✍ CURRENTLY WRITING FROM: SAN DIEGO, CALIFORNIA
Sometimes, ten minutes of pressure is all you need. Regardless of what your goal is, if there is pressure to be done in ten minutes, you are closer to achieving it than if you had set a more impossible goal. For example, I've just woken up and I almost rolled back into the covers. But I remembered the distant call of this space in the internet, and I remembered that I've vowed to myself to write for ten minutes every single day. Ten minutes doesn't seem like enough time for a person who plans to make writing their life-long career, but it's a silly kind of reverse psychology, see? Ten minutes actually is enough: it's lengthier writing than I would have written had I not even bothered to write at all that day. Which I don't, sometimes. But by the time I start writing, I tell myself not to look at the stopwatch for a while. Usually, when I do look at the watch, we're seven minutes in, so I continue and don't look at it again for a long period of time. As ten minutes rolls in, however, I've become too immersed in what I've written to stop at this point, causing me to write longer than ten minutes. You and I, we both win.
Sometimes I do stop at ten minutes and that's okay, I think, because sometimes you need to fall under pressure and tell rules to go to hell because you don't have time for this today.
I've always told my closest friends that they should attempt having friends that are significantly older than them and friends that are significantly younger than them. These are friends whose wisdom I cherish the most. I have friends my age, and I have friends that are two years younger than me (meaning, they've just begun college), so we're all on the same platform of experience. We're all learning together. Having adult friends and even young people as friends is very powerful. (I would like to point out that I checked my stopwatch just now and it said that I've been writing for seven minutes and ten seconds.) Adult friends have a sense of authority that they've received from their years of experience, so they don't let you off easy while caring about you in a motherly way. Young friends are still excited about the things you've forgotten to care about years ago, and they add a spark of naiveté to life, keeping you on your toes. There's also a pressure to not be as pessimistic around them (after all, they're children, how could you possibly think it'd be okay to bring their energy levels down to yours?), so you inevitably became a little more optimistic. Which makes me wonder, why do we feel like children are stupid and have not developed any wisdom? I don't know the answer yet, but I feel it's because of our human brains' need to create problems and complicate things, because it gets off solving them. There's the universal wisdom that every problem has a solution, and I'm pretty sure adult problems are much stupider (if you try really hard to look at it this way and it you're feeling humble), so children know how to solve problems and how to discard them the quickest way, but they just hold much more gravity to adults, so they have trouble feeling so blasé about problems.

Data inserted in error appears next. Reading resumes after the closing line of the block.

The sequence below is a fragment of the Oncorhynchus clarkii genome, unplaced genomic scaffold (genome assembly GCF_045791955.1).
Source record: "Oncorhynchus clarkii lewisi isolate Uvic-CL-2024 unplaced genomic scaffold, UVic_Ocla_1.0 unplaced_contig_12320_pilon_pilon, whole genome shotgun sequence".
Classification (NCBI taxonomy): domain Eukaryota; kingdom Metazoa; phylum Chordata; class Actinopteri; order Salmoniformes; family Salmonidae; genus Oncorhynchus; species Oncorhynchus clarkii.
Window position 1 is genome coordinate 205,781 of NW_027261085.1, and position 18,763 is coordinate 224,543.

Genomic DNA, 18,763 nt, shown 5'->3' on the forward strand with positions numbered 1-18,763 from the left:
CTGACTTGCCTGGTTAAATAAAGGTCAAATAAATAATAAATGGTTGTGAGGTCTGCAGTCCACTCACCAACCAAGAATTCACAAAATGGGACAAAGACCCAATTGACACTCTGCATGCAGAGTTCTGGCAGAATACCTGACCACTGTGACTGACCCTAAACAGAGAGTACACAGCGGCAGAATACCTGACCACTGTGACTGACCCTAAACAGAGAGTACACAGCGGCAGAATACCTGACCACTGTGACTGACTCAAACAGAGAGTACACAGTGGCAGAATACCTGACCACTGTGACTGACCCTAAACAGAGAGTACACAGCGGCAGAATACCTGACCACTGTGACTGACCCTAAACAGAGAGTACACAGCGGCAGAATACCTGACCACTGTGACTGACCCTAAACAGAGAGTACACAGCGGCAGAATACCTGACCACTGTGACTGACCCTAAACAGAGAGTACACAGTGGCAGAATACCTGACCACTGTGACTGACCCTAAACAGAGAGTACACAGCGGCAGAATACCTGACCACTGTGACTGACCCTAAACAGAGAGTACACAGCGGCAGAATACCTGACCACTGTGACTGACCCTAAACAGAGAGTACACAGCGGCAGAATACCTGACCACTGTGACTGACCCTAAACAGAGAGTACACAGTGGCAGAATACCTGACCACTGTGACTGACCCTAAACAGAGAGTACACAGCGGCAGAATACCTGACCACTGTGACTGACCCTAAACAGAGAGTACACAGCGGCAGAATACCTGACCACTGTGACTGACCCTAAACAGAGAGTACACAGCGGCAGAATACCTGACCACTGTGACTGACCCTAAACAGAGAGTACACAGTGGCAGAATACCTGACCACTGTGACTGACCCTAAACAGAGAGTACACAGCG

As always, this post ends as abruptly as it would if we were having a conversation in person.